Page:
The Tax Court also found the respondent’s expert report unpersuasive. The respondent’s expert examined nine encumbered Boston properties that sold between 2005 and 2011. He compared the sales prices immediately before and after the imposition of the easements. Each property sold for more after it had been encumbered by the easement. However, the expert failed to account for significant renovations that took place on many of the properties after they were encumbered. Thus, the Court found the expert’s analysis unpersuasive because “it does not isolate the effect of easements on the properties in his sample.” However, in the final analysis, the Court sided with the IRS and disallowed the taxpayer’s deductions.

However, the Court did accept the taxpayers’ reasonable cause defense for gross valuation misstatement penalties in 2004 and 2005. Unfortunately, the reasonable cause exception for gross valuation misstatements of charitable contribution property was eliminated with the Pension Protection Act of 2006, so the Court denied the taxpayers’ reasonable cause defense for the 2006 tax period.

Read the full opinion here: Chandler v. Commissioner, 142 T.C. No. 16

Reliance on Tax Attorney & Licensed Appraiser Helps Taxpayer Preserve Deductions & Avoid Penalties

us_tax_courtIn Palmer Ranch v. Commissioner, a TEFRA partnership avoided accuracy-related penalties even though the Tax Court reduced the fair market value of its conservation easement by $3.98 million.

The taxpayer claimed a $23.94 million charitable contribution deduction on its 2006 partnership return. The IRS disallowed $16.97 million of the value under exam. At trial, the parties presented valuation experts who relied upon the comparable sales method to set the before and after value of the property. The taxpayer’s expert valued the land at $307,000 per acre, while the IRS expert came in at at $94,000 per acre. The Tax Court reviewed the four properties used by both experts and compared the property’s then-current use with its highest and best use. The taxpayers’ contended that 360 multifamily dwelling units could be developed on the 82-acre parcel. The IRS disagreed, emphasizing: a failed rezoning history; environmental concerns; limited access to outside roads; and neighborhood opposition. The Court rejected each of these arguments and found that “there is a reasonable probability that [the parcel] could have been successfully rezoned to allow for the development of multifamily dwellings.”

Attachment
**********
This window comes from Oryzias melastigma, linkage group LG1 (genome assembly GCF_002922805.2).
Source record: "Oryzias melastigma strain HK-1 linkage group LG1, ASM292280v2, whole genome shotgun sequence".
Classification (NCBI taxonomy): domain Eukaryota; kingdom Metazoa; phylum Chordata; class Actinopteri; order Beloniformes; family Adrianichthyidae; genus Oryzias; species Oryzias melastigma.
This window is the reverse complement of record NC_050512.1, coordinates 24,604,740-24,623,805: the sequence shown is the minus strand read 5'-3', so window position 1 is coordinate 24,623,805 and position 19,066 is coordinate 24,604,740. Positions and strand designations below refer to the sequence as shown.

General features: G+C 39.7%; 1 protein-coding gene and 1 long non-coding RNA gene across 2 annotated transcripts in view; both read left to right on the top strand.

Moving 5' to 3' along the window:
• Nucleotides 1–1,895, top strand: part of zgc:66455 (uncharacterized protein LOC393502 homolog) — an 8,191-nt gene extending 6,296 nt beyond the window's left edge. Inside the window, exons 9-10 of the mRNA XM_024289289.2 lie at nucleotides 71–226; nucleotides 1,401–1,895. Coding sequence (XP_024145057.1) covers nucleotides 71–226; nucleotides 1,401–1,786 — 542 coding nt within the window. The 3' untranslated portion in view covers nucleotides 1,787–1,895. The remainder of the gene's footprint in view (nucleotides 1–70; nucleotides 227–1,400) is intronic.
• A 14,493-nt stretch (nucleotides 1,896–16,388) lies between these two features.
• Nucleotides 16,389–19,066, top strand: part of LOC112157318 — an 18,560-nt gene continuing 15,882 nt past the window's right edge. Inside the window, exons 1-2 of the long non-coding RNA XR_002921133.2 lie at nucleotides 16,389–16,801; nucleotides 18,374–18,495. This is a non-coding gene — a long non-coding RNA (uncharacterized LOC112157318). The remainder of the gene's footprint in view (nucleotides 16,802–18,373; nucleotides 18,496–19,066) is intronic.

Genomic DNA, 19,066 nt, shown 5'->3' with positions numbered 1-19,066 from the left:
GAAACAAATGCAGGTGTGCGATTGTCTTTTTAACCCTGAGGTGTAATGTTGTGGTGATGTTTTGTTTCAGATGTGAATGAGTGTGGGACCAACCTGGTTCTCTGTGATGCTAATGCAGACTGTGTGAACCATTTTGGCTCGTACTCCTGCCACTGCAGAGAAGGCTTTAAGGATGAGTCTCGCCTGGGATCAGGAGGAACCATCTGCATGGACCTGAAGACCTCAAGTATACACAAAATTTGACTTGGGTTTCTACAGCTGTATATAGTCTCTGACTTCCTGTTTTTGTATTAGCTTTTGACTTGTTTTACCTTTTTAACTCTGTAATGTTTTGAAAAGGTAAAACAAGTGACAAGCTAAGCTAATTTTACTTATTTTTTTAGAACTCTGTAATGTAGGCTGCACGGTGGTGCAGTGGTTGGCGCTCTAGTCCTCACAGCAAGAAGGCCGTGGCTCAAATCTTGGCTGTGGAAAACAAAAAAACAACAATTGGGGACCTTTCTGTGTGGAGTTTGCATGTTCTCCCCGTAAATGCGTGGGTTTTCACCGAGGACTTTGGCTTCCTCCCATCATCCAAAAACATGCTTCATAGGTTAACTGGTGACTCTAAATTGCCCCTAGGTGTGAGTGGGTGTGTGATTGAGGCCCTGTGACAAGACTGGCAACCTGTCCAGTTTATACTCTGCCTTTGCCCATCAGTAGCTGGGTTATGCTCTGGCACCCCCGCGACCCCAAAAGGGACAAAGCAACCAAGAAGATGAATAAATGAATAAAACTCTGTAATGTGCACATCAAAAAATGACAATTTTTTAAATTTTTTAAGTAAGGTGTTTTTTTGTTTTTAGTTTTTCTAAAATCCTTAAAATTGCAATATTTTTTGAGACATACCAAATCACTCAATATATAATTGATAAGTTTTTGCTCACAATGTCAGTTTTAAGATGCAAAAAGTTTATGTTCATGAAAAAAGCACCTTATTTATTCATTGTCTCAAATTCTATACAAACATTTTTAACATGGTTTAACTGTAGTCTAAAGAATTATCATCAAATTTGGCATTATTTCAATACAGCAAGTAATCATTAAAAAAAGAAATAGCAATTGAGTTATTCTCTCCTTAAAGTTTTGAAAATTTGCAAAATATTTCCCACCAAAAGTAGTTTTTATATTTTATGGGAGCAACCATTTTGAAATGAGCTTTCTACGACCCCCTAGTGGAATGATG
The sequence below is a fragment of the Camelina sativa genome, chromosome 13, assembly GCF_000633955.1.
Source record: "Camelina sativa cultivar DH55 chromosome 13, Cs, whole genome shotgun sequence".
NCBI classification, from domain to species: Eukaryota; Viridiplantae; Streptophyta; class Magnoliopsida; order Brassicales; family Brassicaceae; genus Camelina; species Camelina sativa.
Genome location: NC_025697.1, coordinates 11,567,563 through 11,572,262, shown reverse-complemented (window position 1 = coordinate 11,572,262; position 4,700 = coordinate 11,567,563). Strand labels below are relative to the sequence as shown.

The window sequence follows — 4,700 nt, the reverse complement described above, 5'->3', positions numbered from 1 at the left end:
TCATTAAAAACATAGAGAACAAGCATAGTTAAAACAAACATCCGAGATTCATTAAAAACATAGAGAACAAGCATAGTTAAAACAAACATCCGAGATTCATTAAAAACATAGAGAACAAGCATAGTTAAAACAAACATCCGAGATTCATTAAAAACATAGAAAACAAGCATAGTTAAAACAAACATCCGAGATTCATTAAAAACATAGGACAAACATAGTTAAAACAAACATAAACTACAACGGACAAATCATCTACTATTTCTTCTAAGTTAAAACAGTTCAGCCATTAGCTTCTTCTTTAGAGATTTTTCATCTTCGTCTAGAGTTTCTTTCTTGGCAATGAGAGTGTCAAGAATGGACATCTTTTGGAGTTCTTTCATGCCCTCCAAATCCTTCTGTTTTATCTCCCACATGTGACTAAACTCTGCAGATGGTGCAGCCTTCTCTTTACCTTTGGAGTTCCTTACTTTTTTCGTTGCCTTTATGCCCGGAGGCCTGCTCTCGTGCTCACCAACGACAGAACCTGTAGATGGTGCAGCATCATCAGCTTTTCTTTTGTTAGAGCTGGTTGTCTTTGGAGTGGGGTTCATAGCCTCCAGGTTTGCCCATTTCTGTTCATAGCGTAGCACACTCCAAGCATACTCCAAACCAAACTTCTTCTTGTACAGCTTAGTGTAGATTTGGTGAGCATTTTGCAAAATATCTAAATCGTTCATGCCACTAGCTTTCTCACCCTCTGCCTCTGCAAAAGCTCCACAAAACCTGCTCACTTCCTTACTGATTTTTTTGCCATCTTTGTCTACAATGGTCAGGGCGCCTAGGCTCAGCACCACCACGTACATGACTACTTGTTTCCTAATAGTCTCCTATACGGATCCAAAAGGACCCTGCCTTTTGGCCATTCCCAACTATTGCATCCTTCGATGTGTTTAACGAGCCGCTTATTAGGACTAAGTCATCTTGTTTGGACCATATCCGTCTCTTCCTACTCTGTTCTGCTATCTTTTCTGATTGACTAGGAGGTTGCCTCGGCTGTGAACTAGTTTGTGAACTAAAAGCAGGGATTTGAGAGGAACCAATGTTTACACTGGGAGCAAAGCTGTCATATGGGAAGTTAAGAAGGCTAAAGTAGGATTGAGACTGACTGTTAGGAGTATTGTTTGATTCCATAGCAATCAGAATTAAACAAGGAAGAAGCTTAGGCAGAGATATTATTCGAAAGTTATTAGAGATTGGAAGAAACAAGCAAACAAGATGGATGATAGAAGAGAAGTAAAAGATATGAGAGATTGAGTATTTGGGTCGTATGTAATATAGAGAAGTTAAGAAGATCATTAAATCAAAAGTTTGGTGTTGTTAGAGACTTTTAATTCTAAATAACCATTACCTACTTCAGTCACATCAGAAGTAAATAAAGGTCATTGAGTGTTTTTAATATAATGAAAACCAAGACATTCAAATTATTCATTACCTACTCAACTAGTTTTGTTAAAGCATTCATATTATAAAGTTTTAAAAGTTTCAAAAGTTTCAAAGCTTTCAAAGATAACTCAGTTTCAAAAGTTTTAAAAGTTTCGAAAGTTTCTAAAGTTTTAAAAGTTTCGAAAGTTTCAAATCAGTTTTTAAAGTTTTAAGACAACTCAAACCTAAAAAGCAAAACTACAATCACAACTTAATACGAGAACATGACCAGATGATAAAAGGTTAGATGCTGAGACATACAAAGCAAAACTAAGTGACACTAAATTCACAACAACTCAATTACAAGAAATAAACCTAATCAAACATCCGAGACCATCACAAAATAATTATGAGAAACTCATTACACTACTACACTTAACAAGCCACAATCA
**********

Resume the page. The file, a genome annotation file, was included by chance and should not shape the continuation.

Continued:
The IRS also argued that the real estate market was softening in 2006. Judge Goeke accepted the idea of a declining real estate market and reduced the taxpayer’s pre-encumbrance appraisal of the land from $25.2 million to $21 million. Using the same “after” value percentage (5% of the unencumbered property) the Court found that the fair market value of the conservation easement was $19.96 million.

Following the framework set forth in the U.S. Supreme Court’s recent decision in United States v. Woods, the Court determined that it had jurisdiction to consider the IRC § 6662 penalties. The Court then accepted the taxpayers’ reasonable cause defense and disallowed the 20% penalty because the taxpayer: retained a tax attorney to advise them on the tax aspects of the easement donation; hired a credible, licensed appraiser, and made a good-faith attempt to determine the easement value.